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Collective Bargaining Reform Happening

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By: MacKenzie Dreeszen


Long-awaited reforms to collective bargaining will likely become a reality in the state of Iowa. Last Wednesday, subcommittee hearings were held for HSB 84 and its Senate companion bill, SF 213. After over an hour for the House subcommittee hearing and two hours for the Senate hearing, both bills were referred to the Labor committees. HSB 84 passed the Labor committee, also on Wednesday.
A long list of lobbying organizations were registered against the bill: Plumbers and Steel Fitters, SMART Sheet Metal, Laborers International Union of North America, ACLU, Iowa Professional Firefighters, Iowa State Building and Construction Trades Council, Iowa Annual Conference of the Methodist Church, United Professionals, Teamsters, Iowa Peace Officers Association, State Police Officers Council, Iowa Citizens for Community Improvement Action Fund, Episcopal Diocese of Iowa, Central Iowa Building and Construction Trades Council, AFSCME Iowa Council, Interfaith Alliance of Iowa Action Fund, Iowa Federation of Labor AFL-CIO, Iowa State Education Association, and International Union of Operating Engineers. Supporters of the bill include Governor Branstad’s office, Iowa Association of Business and Industry, Associated Builders and Contractors of Iowa, Americans For Prosperity, and Iowans For Tax Relief.
The House subcommittee for HSB 84 was chaired by Representative Dave Deyoe (R, Nevada), with Representative Steve Holt (R, Denison) and Representative Bruce Hunter (D, Des Moines). During the hearing, Chris Ingstad with Iowans for Tax Relief explained why they support this legislation.
“Local governments and schools should have more flexibility to choose what works for them. Iowa currently has the largest pay gap in the nation, with public employees being paid 149.76% of what the average worker in the private sector earned, according to the Bureau of Labor Statistics.”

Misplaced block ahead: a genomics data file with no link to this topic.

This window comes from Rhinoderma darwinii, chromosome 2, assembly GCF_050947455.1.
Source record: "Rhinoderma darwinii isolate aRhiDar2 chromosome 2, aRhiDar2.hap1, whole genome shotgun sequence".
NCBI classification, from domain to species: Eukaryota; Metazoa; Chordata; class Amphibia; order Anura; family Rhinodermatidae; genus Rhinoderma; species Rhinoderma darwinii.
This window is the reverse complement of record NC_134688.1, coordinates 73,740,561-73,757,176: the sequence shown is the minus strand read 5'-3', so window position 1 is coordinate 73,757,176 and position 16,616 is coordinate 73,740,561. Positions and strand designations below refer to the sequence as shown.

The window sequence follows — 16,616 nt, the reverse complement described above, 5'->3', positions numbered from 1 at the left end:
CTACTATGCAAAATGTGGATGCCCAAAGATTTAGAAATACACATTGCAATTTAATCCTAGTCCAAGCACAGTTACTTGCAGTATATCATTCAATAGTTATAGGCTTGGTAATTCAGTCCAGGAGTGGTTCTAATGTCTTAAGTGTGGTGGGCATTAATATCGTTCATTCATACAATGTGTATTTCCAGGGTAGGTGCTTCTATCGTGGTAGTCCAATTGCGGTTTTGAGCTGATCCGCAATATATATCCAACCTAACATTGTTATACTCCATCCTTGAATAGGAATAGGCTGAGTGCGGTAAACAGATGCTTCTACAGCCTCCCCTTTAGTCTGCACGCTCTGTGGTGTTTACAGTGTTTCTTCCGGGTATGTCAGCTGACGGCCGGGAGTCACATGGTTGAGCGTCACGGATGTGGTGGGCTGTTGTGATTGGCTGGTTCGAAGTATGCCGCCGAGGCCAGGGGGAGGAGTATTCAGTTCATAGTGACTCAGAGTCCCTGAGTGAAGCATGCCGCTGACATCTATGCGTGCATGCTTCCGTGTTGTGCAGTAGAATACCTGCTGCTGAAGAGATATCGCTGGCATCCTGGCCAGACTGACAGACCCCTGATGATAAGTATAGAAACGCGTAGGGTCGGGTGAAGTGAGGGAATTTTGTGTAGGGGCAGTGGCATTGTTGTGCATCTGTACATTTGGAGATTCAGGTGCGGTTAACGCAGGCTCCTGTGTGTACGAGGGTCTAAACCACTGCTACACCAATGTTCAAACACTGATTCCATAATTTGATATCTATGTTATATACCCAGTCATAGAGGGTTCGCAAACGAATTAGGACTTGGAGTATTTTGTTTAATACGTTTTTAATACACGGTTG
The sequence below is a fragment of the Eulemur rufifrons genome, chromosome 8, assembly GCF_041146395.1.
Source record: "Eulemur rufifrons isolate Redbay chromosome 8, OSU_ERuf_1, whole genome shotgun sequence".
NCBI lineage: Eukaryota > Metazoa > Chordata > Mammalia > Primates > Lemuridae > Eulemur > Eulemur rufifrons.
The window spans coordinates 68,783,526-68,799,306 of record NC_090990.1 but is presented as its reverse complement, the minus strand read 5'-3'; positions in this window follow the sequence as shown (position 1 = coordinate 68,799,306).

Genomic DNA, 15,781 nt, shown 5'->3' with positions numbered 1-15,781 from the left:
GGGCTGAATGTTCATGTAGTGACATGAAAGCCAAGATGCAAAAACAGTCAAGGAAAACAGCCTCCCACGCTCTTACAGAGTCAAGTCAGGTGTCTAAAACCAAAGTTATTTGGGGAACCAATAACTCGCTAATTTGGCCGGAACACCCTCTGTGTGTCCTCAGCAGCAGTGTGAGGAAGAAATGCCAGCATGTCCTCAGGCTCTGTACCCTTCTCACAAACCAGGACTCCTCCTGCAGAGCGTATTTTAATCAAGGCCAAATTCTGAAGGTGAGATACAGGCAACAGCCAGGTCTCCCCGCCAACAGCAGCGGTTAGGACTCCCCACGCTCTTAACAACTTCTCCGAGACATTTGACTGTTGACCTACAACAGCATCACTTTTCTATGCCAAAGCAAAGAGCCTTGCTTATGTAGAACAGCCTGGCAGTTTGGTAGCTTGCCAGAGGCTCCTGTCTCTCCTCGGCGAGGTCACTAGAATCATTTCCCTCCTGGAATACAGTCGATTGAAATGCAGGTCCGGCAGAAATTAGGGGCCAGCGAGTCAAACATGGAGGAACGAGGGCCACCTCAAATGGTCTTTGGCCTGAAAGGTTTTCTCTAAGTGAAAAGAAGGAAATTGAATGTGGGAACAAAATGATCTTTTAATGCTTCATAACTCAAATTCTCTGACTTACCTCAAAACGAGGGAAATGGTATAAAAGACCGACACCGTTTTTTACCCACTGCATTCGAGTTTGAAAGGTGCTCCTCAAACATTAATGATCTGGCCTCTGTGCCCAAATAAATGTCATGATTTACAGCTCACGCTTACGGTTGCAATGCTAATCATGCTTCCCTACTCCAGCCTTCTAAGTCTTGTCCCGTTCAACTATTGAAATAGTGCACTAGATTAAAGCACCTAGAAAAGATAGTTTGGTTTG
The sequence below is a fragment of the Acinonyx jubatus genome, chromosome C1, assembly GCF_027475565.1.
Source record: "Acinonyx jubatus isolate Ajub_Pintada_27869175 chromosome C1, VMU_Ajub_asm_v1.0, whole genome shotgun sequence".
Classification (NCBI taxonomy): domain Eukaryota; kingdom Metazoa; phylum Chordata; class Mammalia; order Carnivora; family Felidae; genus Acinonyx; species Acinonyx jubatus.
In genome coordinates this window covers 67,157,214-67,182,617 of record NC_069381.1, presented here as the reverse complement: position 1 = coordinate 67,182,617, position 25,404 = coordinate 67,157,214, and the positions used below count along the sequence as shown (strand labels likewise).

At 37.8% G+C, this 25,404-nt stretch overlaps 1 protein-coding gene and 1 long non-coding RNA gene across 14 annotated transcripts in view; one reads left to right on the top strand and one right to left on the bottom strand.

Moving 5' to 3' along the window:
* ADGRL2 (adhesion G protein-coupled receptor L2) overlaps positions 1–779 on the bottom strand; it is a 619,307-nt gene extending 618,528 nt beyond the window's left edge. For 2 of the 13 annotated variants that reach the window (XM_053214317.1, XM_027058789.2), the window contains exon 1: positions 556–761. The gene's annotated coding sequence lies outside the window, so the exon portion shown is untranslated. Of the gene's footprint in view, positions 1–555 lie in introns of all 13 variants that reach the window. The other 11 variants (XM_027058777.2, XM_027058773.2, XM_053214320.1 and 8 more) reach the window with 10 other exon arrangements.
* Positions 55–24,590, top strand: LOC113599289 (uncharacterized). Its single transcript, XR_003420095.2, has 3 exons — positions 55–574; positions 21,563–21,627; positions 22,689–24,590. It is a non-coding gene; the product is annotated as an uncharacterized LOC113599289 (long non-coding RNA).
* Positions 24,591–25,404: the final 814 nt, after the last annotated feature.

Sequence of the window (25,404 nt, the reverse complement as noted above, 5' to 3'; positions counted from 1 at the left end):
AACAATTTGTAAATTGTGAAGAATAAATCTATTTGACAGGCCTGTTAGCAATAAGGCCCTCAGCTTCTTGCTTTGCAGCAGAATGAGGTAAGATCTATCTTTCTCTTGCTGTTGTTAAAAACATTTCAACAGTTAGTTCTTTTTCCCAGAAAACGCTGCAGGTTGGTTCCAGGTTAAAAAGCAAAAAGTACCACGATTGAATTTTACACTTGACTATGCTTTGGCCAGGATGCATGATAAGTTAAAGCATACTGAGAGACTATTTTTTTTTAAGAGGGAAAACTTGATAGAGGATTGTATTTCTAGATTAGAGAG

Pay gaps are the average difference between what public and private sector employees earn. Even in years like FY 2010 when there was no increase in public employee incomes, these employees can still receive raises based on merit and performance. That year, public employees still made an average of 4.3% more than the previous year.
If negotiations cannot be reached, arbitrators “shall” take into consideration the state’s ability to raise taxes to fund public employees. Furthermore, state government unions often end up making deals with their friends, with no representation from Iowa taxpayers. This has created a system of cronyism.
At the end of the House subcommittee hearing, the bill was referred to the Labor committee. Representative Hunter was the only opponent.
The Senate subcommittee for SF 213 was chaired by Senator Jason Schultz (R, Schleswig), with Senator Brad Zaun (R, Urbandale) and Senator Nate Boulton (D, Des Moines).
“The intent of this bill is to restore local control,” said Senator Schultz in his opening statement.
After hearing from multiple union representatives, Senator Schultz referred the bill to the Senate Labor committee. Senator Boulton was the only one opposed.
A few hours later, the House Labor committee met. HSB 84 passed with a vote of 11-6. It is expected to pass the Senate Labor committee on Thursday and will receive a special public hearing in the Supreme Court chamber at 6:00 PM on February 13th.